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The treatment of Paget’s: Available specific therapies part 2

The treatment of Paget's: Available specific therapies part 2

Alendronate. Alendronate is available for the treatment of Paget’s disease in most western countries (Fosamax 40). The recommended dose is 40 mg daily for 6 months to be taken with a large glass of water (>200 ml) on getting up in the morn­ing after an overnight fast. The patient is instructed not to take anything else orally (except more water) and not to lie down for at least 30 minutes after ingesting the dose. With this dosing schedule, a single course of alendronate was found to nor­malise bALP in over 63% of patients with biochemical remis­sion lasting for more than 12 months. Biopsy speci­mens from patients treated with alendronate revealed normal patterns of deposition of new bone and radiological improve­ment. The overall tolerability profile is good, although up­per gastrointestinal discomfort, nausea, or the less common but more serious complication of oesophageal ulceration, are not rare.

Risedronate. Risedronate 30 mg (Actonel 30) was approved by both FDA and EMEA in 1998 for the treatment of Paget’s dis­ease. Studies of risedronate have described the efficacy of a 30-mg dose given for 2 or 3 months to patients with moderately active disease. These short courses of therapy led to a nearly 80% reduction in bALP and normalisation of bone turnover markers in 50-70% of patients. The 30-mg risedronate dose is taken with 200 ml of water on getting up in the morning after an overnight fast, with no other oral intake (except water) and no lying down for 30 minutes after the dose. Gastrointesti­nal side effects of varying degrees of severity are expected in a minority of patients.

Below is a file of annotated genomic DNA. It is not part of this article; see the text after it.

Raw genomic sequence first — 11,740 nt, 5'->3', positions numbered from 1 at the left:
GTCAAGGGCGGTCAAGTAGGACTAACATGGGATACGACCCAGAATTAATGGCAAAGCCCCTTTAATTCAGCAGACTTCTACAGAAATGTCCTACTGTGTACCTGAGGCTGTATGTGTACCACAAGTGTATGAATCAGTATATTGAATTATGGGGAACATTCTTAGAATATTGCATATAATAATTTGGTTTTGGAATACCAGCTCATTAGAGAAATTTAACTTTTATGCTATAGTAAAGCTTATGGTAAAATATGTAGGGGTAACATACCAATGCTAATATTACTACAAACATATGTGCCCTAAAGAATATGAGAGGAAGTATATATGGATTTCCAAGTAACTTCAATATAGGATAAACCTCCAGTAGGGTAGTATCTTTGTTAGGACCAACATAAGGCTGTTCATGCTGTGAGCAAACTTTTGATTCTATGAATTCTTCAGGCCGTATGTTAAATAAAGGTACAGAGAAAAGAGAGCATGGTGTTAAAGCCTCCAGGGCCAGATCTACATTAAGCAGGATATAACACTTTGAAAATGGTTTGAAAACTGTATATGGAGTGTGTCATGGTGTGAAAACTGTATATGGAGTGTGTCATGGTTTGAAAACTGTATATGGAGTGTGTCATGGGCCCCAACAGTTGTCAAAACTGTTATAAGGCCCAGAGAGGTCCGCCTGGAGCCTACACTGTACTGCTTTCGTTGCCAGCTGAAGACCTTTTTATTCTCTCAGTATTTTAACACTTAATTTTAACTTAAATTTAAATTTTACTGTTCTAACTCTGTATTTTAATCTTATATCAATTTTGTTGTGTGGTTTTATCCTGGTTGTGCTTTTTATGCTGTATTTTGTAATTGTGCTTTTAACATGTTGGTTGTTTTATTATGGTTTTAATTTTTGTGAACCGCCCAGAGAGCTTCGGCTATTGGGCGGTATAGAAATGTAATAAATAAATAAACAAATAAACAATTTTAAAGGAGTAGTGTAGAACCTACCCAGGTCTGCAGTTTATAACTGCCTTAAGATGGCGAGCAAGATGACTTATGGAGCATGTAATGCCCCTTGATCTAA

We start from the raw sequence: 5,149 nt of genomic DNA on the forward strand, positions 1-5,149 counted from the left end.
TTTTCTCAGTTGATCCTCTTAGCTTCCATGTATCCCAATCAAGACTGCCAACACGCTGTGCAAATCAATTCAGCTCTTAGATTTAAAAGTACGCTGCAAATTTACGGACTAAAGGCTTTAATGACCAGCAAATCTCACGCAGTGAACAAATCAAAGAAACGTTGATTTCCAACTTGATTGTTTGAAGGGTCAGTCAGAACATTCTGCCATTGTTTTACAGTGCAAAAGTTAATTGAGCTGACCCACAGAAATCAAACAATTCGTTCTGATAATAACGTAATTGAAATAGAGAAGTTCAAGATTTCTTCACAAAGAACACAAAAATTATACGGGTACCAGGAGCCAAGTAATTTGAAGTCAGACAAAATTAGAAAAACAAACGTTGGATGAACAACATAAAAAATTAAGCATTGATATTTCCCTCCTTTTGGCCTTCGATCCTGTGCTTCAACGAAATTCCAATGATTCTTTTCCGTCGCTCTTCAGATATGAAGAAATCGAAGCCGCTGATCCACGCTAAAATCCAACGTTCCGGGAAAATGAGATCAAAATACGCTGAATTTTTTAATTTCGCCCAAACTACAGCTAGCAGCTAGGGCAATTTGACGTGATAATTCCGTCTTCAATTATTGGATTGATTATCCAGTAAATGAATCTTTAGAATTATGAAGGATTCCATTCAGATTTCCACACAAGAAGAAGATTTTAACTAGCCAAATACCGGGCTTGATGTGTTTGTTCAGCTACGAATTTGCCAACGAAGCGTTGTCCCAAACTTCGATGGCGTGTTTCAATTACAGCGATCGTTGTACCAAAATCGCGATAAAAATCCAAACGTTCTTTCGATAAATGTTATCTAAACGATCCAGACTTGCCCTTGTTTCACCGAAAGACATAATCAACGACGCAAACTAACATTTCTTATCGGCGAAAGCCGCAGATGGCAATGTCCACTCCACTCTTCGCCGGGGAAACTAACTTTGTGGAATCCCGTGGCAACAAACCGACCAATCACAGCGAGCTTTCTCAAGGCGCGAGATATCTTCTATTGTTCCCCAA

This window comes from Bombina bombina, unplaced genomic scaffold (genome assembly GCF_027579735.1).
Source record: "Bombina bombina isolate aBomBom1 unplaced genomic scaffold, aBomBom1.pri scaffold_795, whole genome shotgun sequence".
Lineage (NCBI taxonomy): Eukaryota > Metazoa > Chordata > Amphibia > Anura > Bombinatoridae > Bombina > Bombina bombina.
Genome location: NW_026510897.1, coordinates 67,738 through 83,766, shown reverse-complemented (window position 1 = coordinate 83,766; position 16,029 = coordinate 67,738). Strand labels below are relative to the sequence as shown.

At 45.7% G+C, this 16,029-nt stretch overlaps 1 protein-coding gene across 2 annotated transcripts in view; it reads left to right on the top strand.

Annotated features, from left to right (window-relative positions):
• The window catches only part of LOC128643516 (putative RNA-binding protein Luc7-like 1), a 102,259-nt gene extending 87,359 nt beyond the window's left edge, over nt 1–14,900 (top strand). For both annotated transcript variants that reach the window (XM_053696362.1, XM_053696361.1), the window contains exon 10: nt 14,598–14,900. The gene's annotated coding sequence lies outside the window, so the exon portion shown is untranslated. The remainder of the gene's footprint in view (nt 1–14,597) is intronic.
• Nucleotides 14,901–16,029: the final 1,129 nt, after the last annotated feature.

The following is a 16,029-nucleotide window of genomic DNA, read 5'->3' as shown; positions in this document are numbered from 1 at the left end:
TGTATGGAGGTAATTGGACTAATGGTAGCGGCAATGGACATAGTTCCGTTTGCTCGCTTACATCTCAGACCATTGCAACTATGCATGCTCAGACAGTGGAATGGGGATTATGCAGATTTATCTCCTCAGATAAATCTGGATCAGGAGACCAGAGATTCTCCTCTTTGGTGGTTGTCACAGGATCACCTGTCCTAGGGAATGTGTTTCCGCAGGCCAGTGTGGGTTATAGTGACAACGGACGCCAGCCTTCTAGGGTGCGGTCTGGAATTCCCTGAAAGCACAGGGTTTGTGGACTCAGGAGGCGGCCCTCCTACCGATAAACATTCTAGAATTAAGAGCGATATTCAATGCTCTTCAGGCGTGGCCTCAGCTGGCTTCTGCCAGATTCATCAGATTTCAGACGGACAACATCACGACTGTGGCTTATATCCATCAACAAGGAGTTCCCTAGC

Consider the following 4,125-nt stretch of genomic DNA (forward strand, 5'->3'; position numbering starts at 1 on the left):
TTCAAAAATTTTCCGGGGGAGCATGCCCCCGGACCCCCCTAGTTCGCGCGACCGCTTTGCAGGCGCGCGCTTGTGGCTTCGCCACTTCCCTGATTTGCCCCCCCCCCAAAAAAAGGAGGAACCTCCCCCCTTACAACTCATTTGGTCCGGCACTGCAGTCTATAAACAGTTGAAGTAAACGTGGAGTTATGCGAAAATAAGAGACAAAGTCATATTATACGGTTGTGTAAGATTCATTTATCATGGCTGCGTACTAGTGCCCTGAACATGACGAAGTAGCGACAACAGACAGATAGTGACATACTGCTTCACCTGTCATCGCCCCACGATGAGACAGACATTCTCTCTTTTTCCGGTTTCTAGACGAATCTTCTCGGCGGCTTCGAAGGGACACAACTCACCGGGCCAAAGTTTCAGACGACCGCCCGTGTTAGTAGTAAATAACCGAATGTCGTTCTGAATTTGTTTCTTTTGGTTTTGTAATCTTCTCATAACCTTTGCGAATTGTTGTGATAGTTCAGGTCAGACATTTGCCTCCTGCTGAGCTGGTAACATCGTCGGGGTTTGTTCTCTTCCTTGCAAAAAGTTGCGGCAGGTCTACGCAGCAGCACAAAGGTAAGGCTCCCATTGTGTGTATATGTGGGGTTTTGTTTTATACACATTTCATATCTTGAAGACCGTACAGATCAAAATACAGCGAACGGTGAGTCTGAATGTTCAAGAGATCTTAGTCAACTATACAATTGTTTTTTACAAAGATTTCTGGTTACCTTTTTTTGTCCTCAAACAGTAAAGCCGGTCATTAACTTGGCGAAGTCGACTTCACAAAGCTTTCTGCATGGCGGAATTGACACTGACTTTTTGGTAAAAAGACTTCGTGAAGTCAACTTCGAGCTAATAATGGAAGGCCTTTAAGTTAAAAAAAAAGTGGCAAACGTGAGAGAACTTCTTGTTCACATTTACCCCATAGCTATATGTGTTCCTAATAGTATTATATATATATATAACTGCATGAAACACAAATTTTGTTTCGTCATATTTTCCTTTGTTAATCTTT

F i g u r e 2 - Percent changes

Figure 2 – Percent changes (means and standard errors) in N-telopep- tide of collagen type I (dotted line) and in serum alkaline phosphatase (continuous line) after a single i.v. infusion of 100 mg neridronate at time zero in 15 patients with active Paget’s disease of bone.

Other bisphosphonates. Other bisphosphonates have been registered or used off-label in some countries. Clodronate has been extensively investigated in the past and it is often used in several European countries. It is most commonly ad­ministered intravenously. The highest daily dose that can be safely infused is 300 mg dissolved in 500 ml saline solution. The rate of infusion should not exceed 200 mg/hour, in order to avoid nephrotoxic effects. In the moderate-severe cases, 5 to 10 infusions are usually required to achieve a 70% remission rate. Olpadronate is available only in the Netherlands and in some countries in South America. Neridronate is available only in Italy. Its potency is similar to that of pamidronate and the recommended dose is 100 mg in 100 ml saline solution i.v. for one or two days. In several European countries iban- dronate and zoledronate are used off-label with a single i.v. bolus of 2 and 4 mg respectively. Don’t suffer without medication. Buy cialis 200mg online

F i g u r e 3 - Time changes

Figure 3 – Time changes (means and standard errors) in serum osteocalcin (dotted line) and in serum alkaline phosphatase (continuous line) after 5 i.v. infusions of 300 mg clodronate (arrow) in 11 patients with very active Paget’s disease of bone.

Monitoring treatment

Treatment with bisphosphonates is associated with a rapid de­crease in bone resorption markers. However, these markers are seldom used to assess treatment efficacy because they al­so reflect the suppression of normal bone turnover and their variance is too high (Figure 2). The markers of bone formation decline more slowly and the nadir is reached only after 6 months. It is worth noting that serum osteocalcin is only mar­ginally increased in pagetic patients and should not be used for monitoring treatment (Figure 3).

Category: Disease

Tags: bisphosphonate, bone turnover, Paget

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